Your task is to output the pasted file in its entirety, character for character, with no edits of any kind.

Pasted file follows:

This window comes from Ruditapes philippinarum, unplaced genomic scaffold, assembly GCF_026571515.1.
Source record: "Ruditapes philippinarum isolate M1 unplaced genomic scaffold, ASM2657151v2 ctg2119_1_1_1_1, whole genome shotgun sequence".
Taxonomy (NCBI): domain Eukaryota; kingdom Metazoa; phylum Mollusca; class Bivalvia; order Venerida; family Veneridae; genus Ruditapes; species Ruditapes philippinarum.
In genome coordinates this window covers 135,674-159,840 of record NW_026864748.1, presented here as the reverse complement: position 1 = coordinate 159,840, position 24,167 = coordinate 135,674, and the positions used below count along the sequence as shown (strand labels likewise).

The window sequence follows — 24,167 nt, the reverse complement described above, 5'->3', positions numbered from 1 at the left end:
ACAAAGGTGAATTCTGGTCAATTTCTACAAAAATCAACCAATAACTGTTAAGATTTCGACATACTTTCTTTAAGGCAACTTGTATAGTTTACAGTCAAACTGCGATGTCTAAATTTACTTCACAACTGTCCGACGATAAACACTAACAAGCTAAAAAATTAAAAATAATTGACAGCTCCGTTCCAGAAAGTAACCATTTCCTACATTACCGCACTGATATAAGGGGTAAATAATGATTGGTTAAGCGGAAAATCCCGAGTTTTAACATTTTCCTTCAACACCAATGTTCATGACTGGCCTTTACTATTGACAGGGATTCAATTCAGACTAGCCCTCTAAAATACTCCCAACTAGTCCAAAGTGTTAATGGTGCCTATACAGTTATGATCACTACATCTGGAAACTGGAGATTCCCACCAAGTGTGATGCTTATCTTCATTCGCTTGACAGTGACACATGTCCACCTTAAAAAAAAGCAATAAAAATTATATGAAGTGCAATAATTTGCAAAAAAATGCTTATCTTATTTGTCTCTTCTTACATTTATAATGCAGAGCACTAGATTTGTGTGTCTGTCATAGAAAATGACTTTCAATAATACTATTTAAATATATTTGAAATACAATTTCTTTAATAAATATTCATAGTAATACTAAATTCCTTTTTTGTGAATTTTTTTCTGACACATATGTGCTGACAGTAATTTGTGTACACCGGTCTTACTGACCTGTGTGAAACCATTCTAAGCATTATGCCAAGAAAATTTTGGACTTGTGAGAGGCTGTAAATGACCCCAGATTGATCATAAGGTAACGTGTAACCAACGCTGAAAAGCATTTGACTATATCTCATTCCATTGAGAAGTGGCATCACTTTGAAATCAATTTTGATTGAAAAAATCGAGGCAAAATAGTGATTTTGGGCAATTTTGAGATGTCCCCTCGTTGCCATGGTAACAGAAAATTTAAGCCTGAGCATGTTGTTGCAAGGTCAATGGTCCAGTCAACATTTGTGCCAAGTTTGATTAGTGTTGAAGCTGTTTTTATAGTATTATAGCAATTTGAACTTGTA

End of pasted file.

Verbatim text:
This window comes from Ruditapes philippinarum, unplaced genomic scaffold, assembly GCF_026571515.1.
Source record: "Ruditapes philippinarum isolate M1 unplaced genomic scaffold, ASM2657151v2 ctg2119_1_1_1_1, whole genome shotgun sequence".
Taxonomy (NCBI): domain Eukaryota; kingdom Metazoa; phylum Mollusca; class Bivalvia; order Venerida; family Veneridae; genus Ruditapes; species Ruditapes philippinarum.
In genome coordinates this window covers 135,674-159,840 of record NW_026864748.1, presented here as the reverse complement: position 1 = coordinate 159,840, position 24,167 = coordinate 135,674, and the positions used below count along the sequence as shown (strand labels likewise).

The window sequence follows — 24,167 nt, the reverse complement described above, 5'->3', positions numbered from 1 at the left end:
ACAAAGGTGAATTCTGGTCAATTTCTACAAAAATCAACCAATAACTGTTAAGATTTCGACATACTTTCTTTAAGGCAACTTGTATAGTTTACAGTCAAACTGCGATGTCTAAATTTACTTCACAACTGTCCGACGATAAACACTAACAAGCTAAAAAATTAAAAATAATTGACAGCTCCGTTCCAGAAAGTAACCATTTCCTACATTACCGCACTGATATAAGGGGTAAATAATGATTGGTTAAGCGGAAAATCCCGAGTTTTAACATTTTCCTTCAACACCAATGTTCATGACTGGCCTTTACTATTGACAGGGATTCAATTCAGACTAGCCCTCTAAAATACTCCCAACTAGTCCAAAGTGTTAATGGTGCCTATACAGTTATGATCACTACATCTGGAAACTGGAGATTCCCACCAAGTGTGATGCTTATCTTCATTCGCTTGACAGTGACACATGTCCACCTTAAAAAAAAGCAATAAAAATTATATGAAGTGCAATAATTTGCAAAAAAATGCTTATCTTATTTGTCTCTTCTTACATTTATAATGCAGAGCACTAGATTTGTGTGTCTGTCATAGAAAATGACTTTCAATAATACTATTTAAATATATTTGAAATACAATTTCTTTAATAAATATTCATAGTAATACTAAATTCCTTTTTTGTGAATTTTTTTCTGACACATATGTGCTGACAGTAATTTGTGTACACCGGTCTTACTGACCTGTGTGAAACCATTCTAAGCATTATGCCAAGAAAATTTTGGACTTGTGAGAGGCTGTAAATGACCCCAGATTGATCATAAGGTAACGTGTAACCAACGCTGAAAAGCATTTGACTATATCTCATTCCATTGAGAAGTGGCATCACTTTGAAATCAATTTTGATTGAAAAAATCGAGGCAAAATAGTGATTTTGGGCAATTTTGAGATGTCCCCTCGTTGCCATGGTAACAGAAAATTTAAGCCTGAGCATGTTGTTGCAAGGTCAATGGTCCAGTCAACATTTGTGCCAAGTTTGATTAGTGTTGAAGCTGTTTTTATAGTATTATAGCAATTTGAACTTGTA